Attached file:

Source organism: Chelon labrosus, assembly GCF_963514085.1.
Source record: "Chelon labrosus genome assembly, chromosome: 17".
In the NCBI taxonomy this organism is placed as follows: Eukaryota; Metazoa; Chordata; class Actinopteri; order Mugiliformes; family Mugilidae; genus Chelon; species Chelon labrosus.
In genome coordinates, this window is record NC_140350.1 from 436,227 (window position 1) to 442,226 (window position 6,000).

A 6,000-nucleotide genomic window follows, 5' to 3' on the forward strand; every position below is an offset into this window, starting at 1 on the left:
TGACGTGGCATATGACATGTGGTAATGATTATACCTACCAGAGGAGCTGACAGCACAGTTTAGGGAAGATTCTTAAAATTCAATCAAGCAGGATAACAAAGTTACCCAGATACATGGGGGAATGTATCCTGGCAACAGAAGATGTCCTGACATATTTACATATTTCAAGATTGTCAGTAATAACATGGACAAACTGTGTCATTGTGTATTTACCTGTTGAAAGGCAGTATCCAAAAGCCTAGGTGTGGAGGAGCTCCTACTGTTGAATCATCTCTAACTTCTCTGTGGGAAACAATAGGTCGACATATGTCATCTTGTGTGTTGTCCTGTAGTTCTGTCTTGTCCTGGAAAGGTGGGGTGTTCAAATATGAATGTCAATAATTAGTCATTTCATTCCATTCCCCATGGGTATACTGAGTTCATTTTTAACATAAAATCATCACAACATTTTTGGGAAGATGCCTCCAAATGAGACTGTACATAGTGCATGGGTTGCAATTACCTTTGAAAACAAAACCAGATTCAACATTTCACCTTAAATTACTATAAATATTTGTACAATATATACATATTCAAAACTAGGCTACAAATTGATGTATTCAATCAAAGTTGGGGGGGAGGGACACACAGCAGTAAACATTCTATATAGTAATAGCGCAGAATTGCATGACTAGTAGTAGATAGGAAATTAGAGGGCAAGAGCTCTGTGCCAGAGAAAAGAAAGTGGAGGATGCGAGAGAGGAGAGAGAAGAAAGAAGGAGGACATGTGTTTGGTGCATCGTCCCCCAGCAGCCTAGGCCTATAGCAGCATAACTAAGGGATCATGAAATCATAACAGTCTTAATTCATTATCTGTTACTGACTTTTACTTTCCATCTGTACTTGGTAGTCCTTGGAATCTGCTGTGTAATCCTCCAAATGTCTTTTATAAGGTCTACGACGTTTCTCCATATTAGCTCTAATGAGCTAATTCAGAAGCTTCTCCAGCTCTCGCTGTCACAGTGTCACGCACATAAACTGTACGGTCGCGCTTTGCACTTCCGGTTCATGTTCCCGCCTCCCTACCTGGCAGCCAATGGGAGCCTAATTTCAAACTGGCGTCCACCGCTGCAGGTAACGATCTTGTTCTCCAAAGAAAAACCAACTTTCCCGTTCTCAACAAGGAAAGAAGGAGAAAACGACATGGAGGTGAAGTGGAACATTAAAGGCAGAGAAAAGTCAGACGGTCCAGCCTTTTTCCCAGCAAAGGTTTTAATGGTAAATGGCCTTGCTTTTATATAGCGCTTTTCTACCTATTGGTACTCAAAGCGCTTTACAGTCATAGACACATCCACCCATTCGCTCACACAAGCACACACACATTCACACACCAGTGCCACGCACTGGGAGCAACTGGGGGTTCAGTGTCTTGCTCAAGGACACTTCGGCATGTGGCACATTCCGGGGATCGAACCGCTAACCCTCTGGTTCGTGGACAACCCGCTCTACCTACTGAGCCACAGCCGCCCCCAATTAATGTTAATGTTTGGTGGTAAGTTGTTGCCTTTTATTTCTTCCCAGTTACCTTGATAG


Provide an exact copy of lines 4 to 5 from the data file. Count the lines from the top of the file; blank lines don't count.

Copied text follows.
In genome coordinates, this window is record NC_140350.1 from 436,227 (window position 1) to 442,226 (window position 6,000).

A 6,000-nucleotide genomic window follows, 5' to 3' on the forward strand; every position below is an offset into this window, starting at 1 on the left: